DIPG is not a rare pediatric cancer; technically a rare disease, it’s the 2nd most common pediatric brain tumor, and its responsible for 80% of pediatric brain tumor deaths each year. If brain tumors are the leading cause of death in children with cancer, why are we not prioritizing this research? Why are we not prioritizing the deadliest cancers responsible for such excessive cumulative, and certain death, the ones that elude our current scientific understanding, the research that would logically elevate our science and bring us closer to the cure for all cancers that we assert is a US priority? This state of affairs is entirely unacceptable to many of us, and definitely illogical if human life is the governing principle of our decision-making, which brings me to my original point.
This is an example of where Life, Liberty, and the Pursuit of Happiness—for all Americans—is taking a back-seat to other interests. Whether these interests be hidden or overt, it cannot be allowed to continue, not without a fight. Here I am referring to the fact that less than 4% of NCI funds benefits pediatric cancer research. Until we are willing to name a specific disease, not just cancer—which is an enormous field—but the worst of the worst and say, “we’ve GOT this!” and then move on to the next greatest challenge, we won’t cure cancer. Not in a timely manner. Time is scarce for these children. How many more have to die for them to matter, for these children and their families to be recognized, for the name of the disease to be spoken?
Please consider Congressman Steve Knight’s HRes586, the only current legislative text including the plea for higher consideration for low-survival rate cancers and years of life lost with government research grants. For those certain to die, and for our children, we must take a stand for them to be considered a priority. We do this without question in the emergency room; we must start to prioritize human life with our medical research system. This is not to disregard large populations in need of solutions, the most frequently used excuse to disregard these children; the suggestion is to include low survival rates and years of life lost as important factors in the decisions made with NCI grants. HRes586 is an Awareness Resolution using DIPG as a poignant example of the neglect of pediatric cancer research in general. It calls for a National DIPG Awareness Week, finally acknowledging the thousands who have bravely faced certain death, and bringing hope to those currently afflicted.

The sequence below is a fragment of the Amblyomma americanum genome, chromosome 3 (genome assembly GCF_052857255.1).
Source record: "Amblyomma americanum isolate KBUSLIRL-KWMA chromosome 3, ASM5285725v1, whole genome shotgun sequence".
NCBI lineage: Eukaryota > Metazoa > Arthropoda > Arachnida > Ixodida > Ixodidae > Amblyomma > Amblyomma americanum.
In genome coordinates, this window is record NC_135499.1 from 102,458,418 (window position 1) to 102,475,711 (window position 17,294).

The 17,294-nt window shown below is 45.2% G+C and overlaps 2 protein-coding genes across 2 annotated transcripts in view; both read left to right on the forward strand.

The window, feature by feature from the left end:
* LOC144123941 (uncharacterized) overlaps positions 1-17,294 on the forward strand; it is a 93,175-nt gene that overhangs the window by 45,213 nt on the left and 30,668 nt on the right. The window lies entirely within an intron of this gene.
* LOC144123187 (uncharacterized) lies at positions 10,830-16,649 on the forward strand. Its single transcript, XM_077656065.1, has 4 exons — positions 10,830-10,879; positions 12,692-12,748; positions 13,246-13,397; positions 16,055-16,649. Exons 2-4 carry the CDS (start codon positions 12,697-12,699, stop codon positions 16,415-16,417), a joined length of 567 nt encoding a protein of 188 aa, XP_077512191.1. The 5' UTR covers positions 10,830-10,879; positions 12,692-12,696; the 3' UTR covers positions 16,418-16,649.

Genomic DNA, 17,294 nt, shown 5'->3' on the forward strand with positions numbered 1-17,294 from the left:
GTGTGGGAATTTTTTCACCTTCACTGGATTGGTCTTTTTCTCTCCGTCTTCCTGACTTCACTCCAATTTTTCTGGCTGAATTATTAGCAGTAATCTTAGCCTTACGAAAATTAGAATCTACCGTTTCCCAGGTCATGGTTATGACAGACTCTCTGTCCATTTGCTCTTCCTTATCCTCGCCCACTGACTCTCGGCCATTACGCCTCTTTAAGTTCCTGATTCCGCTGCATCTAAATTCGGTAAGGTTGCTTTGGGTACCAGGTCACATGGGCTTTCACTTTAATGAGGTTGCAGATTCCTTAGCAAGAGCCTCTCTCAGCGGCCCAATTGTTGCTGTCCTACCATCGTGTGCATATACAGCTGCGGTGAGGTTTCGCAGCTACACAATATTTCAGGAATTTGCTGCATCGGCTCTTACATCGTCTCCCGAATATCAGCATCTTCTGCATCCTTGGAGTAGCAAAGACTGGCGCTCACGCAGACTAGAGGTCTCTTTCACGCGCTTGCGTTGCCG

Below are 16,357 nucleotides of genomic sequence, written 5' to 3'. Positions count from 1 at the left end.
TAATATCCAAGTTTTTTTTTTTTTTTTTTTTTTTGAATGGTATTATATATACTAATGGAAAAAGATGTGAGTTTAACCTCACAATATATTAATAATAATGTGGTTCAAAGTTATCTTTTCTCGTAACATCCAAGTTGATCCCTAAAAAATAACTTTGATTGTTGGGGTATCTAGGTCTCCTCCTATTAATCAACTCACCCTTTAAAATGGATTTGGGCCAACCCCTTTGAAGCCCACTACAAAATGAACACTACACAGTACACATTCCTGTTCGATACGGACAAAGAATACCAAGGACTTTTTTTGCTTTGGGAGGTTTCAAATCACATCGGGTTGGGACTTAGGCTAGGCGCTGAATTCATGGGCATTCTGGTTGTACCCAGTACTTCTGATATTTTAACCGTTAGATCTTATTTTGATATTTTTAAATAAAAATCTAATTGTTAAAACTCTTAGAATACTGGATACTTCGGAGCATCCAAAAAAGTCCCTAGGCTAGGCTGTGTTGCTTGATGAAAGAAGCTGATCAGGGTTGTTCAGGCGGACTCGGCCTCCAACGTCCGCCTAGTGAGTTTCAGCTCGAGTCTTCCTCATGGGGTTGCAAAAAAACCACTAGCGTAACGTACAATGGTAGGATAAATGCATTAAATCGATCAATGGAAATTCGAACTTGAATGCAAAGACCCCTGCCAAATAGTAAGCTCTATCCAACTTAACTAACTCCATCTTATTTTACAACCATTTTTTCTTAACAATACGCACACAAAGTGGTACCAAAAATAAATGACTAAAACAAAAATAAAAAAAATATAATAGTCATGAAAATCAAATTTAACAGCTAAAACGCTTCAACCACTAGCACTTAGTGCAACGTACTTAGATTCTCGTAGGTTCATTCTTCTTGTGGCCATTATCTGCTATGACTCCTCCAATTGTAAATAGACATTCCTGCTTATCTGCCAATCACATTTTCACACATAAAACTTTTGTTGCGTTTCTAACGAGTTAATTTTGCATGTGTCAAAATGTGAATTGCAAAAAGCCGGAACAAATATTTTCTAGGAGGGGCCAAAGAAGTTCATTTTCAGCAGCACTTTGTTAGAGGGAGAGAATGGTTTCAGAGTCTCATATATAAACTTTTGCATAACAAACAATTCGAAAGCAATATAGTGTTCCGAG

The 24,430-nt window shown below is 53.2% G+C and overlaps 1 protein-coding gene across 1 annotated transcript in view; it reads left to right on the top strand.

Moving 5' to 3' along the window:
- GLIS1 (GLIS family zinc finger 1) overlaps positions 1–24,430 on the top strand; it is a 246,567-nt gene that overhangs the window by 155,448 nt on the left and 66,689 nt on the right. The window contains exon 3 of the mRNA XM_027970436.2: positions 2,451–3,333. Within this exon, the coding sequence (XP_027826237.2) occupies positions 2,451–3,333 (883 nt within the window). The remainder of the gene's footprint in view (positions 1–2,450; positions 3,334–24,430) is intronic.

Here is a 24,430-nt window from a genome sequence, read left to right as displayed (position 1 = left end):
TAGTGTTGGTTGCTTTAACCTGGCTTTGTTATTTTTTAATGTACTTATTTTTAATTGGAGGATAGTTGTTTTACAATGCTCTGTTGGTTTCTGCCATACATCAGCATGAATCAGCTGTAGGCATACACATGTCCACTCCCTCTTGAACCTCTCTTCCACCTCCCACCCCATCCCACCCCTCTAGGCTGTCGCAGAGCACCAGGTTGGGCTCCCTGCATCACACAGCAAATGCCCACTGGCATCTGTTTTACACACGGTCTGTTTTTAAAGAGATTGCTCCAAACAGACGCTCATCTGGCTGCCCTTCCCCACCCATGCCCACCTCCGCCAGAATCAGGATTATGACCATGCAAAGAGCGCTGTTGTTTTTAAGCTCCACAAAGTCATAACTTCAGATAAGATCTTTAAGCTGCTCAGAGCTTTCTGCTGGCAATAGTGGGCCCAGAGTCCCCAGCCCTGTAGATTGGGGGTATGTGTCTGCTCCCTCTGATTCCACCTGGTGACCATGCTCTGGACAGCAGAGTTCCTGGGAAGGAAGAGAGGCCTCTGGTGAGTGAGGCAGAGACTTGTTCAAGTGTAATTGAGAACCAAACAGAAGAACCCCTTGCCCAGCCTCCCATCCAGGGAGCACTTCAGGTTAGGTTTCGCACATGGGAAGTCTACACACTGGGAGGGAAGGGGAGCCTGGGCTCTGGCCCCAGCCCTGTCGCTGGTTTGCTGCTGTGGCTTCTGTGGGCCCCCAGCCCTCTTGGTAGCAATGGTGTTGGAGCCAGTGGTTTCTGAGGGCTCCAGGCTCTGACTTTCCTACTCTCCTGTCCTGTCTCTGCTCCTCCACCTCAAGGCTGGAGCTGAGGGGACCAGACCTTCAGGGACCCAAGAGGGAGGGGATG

I am attaching a report about DIPG which includes both the medical and personal perspective, written by Victoria Thomas MS, RN. We are submitting to various media outlets including CNN and the New York Times for Childhood Cancer Awareness Month 2016. If you would help recognize DIPG and the important issues it represents for all childhood cancer, I and countless others will remain obliged to you for the hope you will bring to so many. I personally don’t care if it’s a day, a week, just that there is a motion to recognize these children who have, in effect, been left to die for decades.
You took office shortly after my son was born, and he would have been 8 years old by now. Truly epic for the United States, I will always have a special regard for your Presidency, your kindness in responding to my letters with a copy of the 2014 Proclamation, and in expressing your condolences for Jack and our loss. Thank you for the 2016 Proclamation for our children across this Great Nation, and I pray that in some way your influence will help prioritize terminal cancer in our medical research system—for our children, for all people, that the value of their lives never be questioned.
For your kind attention to this matter, I will remain always
President, Jack’s Angels Foundation
32520 Wagon Wheel Rd.
Agua Dulce, CA 91390
Currently, the Michael Mosier Defeat DIPG Foundation is organizing an effort across the 50 States for us to seek Gubernatorial Proclamations for a DIPG Awareness Day, May 17. Jack’s Angels and other organizations across the country are helping with this. I was told by the OSTP last year that we would have to demonstrate that it’s a country-wide desire to have a Presidential Proclamation for the President to consider it. We organized with several other advocacy groups including the Children’s Cause Cancer Advocacy to support HRes586, as well as DIPG events dotting the May landscape. But we who have been hit hard by DIPG are not quick to organize and fight after having been completely decimated emotionally, spiritually, financially. We are coming around, but I hope that this nationwide effort for Gubernatorial Proclamations is enough to show a national desire.